When I look back upon my long career, one of the major factors shaping my views of business, strategy and innovation is the creative destruction that I saw buffeting the IT industry over most of that time. In particular, having lived through IBM’s own near-death experience, respect - if not fear - for the hurricane-power forces of disruptive change is edged deep down in my psyche.
Why were so many companies in the IT industry done in by such disruptive technology and market changes? Is it that in spite of all their efforts in strategy formulation, their management was unable to anticipate them and were caught by surprise? Or it is that, as if actors in a kind of Greek tragedy, they see the changes coming and understand what needs to be done, but are somehow unable to make the needed strategy and cultural transformations?
Nobody has captured the drama that so many IT companies and their leaders went through from 1975 to 2000 like Ernest von Simson in his recently published book The Limits of Strategy: Lessons in Leadership from the Computer Industry.
With his partner and wife, Naomi Seligman, Ernie founded The Research Board (RB) in the mid 1970s, an IT strategy think tank whose invitation-only membership was limited to the top chief information officers of the largest companies around the world. Members voted on the top topics they were interested in, and the RB then conducted their research, interviewed top IT company executives as well as other experts, invited them to address their meetings, and then produced a private report available only to their members.
I first met Ernie some time in the mid 1980s when I was VP of development in IBM’s large systems division. The RB was looking at the evolution of the mainframe, and I was one of the people they interviewed. In subsequent years, I was invited to come to their meetings and discuss strategies I was working on from time to time. Around 1990, as we were developing the major mainframe transition to microprocessor technologies and parallel architectures, Research Board members, and Ernie in particular provided us with invaluable early feedback on our strategy. Over time, Ernie and I have become personal friends.
During his 25 years at the helm of the RB, Ernie had a personal ringside seat from which to observe the IT industry and its various companies and leaders. Each chapter in Limits of Strategy reads like a well researched case study, - written by someone who was actually on the scene, - of what these different companies and their leaders were living through as they tried to navigate the turbulent water all around them. He writes in the preface:
“We saw what factors determined the winners and losers. Above all we learned how disruptive technology can work to destroy even those who understand it well. And why great leadership is required to escape massive upheavals in markets, technologies and business models. In essence, why there are limits of strategy.”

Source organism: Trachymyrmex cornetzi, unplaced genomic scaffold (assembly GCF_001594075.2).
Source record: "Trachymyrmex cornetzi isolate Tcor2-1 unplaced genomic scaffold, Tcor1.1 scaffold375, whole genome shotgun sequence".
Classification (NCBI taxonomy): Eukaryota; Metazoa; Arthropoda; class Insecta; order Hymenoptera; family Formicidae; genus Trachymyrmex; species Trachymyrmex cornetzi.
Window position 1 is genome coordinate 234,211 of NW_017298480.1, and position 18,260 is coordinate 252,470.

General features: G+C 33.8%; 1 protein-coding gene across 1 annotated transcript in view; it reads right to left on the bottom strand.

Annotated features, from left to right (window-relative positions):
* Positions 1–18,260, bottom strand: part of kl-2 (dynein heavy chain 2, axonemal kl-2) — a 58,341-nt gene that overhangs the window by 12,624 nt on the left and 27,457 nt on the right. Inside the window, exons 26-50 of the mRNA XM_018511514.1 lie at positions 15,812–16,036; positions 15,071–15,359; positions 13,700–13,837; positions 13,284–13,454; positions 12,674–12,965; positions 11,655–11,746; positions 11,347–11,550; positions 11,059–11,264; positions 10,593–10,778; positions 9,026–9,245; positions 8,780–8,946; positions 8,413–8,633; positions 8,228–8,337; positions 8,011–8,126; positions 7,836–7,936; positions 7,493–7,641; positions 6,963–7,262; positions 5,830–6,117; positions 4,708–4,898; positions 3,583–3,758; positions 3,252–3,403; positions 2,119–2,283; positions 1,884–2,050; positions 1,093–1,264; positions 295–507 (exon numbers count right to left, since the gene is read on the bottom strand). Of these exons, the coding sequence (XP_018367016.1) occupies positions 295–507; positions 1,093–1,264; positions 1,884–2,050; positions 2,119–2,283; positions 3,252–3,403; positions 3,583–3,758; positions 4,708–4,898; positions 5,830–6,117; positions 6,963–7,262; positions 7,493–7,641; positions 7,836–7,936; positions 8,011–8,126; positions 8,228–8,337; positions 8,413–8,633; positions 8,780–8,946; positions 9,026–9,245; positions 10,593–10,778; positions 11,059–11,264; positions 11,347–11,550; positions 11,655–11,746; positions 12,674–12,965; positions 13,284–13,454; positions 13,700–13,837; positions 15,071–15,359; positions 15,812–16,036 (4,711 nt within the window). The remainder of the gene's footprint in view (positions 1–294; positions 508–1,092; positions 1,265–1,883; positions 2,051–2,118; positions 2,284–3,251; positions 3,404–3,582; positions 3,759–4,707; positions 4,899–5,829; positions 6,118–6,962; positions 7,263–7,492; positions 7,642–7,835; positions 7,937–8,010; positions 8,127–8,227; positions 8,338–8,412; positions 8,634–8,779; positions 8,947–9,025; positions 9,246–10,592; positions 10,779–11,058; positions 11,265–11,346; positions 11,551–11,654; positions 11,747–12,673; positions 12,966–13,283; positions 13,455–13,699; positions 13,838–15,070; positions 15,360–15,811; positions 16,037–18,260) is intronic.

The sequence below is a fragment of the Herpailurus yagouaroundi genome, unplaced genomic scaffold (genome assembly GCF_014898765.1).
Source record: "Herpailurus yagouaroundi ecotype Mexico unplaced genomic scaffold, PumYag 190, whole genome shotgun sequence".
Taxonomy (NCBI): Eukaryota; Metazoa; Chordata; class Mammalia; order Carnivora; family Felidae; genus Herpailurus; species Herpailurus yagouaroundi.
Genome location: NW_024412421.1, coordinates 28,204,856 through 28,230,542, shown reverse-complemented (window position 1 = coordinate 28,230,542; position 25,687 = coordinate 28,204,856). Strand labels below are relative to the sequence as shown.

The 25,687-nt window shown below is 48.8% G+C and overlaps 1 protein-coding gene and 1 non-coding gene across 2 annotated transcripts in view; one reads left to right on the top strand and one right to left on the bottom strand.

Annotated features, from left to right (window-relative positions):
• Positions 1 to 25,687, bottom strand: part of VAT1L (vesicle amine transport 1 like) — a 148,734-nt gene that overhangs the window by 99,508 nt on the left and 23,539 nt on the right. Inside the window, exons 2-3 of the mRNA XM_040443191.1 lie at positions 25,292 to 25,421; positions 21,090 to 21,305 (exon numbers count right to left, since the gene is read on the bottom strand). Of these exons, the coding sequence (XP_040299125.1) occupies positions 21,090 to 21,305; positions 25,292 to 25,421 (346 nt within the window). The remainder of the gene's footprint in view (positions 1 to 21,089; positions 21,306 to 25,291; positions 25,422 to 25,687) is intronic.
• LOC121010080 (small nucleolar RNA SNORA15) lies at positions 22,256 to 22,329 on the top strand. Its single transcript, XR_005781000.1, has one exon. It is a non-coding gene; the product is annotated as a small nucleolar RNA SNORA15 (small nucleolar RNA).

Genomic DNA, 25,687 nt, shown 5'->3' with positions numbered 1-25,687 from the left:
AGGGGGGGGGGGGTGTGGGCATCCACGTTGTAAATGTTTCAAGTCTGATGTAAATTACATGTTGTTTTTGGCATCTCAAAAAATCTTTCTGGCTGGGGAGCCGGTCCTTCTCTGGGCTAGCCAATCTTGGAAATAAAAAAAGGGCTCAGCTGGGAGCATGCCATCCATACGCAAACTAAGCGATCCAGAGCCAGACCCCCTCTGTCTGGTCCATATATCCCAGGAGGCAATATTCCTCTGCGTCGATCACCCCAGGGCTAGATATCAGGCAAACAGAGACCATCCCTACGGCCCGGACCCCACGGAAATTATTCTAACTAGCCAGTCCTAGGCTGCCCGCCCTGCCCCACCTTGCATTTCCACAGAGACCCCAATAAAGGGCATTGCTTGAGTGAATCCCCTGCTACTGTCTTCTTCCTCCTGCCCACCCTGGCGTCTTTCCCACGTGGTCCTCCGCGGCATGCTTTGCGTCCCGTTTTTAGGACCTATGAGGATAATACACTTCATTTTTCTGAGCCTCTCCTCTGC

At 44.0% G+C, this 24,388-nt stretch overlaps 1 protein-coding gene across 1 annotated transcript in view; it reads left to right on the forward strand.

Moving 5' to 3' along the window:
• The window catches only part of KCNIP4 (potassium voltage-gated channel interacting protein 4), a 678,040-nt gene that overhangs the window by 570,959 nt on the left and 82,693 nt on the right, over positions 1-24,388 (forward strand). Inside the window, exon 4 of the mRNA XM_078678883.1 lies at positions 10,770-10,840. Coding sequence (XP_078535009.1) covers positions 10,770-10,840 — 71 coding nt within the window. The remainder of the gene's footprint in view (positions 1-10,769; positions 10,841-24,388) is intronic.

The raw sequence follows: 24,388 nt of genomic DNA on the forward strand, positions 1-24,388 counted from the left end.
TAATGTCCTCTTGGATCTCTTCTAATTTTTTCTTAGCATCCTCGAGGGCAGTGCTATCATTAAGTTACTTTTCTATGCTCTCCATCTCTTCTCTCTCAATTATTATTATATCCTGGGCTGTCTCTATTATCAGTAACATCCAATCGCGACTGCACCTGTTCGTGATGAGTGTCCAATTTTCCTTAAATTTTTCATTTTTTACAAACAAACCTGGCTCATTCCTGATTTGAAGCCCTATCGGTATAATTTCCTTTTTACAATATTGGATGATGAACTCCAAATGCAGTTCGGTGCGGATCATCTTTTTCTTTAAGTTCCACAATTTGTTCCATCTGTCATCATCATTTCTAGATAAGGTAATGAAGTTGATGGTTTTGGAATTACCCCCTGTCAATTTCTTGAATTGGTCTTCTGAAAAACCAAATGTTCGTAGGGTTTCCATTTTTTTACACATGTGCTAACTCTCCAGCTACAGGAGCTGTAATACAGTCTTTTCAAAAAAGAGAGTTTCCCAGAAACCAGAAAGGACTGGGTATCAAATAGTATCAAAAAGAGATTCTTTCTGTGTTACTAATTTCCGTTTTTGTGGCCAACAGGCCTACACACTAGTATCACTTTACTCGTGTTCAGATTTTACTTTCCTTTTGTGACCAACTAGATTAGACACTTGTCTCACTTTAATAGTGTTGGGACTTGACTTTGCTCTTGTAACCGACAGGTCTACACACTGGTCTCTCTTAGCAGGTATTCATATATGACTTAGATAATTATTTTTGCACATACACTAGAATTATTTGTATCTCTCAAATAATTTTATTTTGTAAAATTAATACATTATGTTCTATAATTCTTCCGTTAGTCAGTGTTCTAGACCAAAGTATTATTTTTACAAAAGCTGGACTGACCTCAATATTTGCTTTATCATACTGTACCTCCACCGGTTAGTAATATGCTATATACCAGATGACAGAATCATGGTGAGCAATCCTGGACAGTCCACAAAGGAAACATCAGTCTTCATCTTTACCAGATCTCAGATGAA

He focuses on the major changes that the IT industry, and its four leading companies went through in the early 1990s:
“In our analysis, 1992 was a killing year for the four computer companies most important to business buyers. All four had been dominant suppliers of minicomputers for the past fifteen or twenty years. But then came the microprocessor, portable databases, Microsoft, and the Unix operating system, which weakened the hold of computer companies on their existing customers and slashed their profit margins. On July 16, 1992, the CEOs of both Digital Equipment and Hewlett- Packard were pushed into retirement. On August 8, Wang Laboratories declared bankruptcy. In December, IBM halved its dividend for the first time ever, forcing the resignation of its CEO a month later.”
“How did this happen? Are the deadliest changes unavoidable because strategy is too easily thwarted by cluster bombs such as technological velocity, cultural inertia, obsolete business models, executive conflict, and investor expectations?”
There are no simple answers to these questions. The leaders of DEC, Wang, HP and IBM were very smart and experienced. “But all of them were simply overwhelmed by the profound changes in technology, cost structures, business models, and markets disrupting the computer industry.”
In the end, it may all come down to the limits of strategy, which Ernie analyzes in the last chapter of the book.
“The extreme turbulence of the computer sector in the 1980s provides an intellectual wind tunnel for testing radical survival strategies and effective leadership. What can be learned from the leading computer companies and the men who led them? Are there limits to strategy, however brilliant? Or were these CEOs diminished and even fired simply because of their own managerial inadequacies?”
Several common threads seem to recur again and again through the various cases studied in the book:
“Even when the disruptive technology and its equally disruptive business model are clearly visible, the survival strategy can be nearly impossible to implement. Incumbents can be hobbled by organizational and physical assets that quickly become boat anchors. Faced with hard choices, executives can be distracted by traditional competitors doing even worse than they are. . . . Too often, the only prescription is massive downsizing, but that’s something sitting CEOs find very difficult, especially if they’re a founder or lifelong employee.”
I really like The Limits of Strategy. It is a very good business book on strategy, leadership and innovation. But in addition, Ernie is a very good writer, so, this is actually both a serious business book and one that is also enjoyable to read.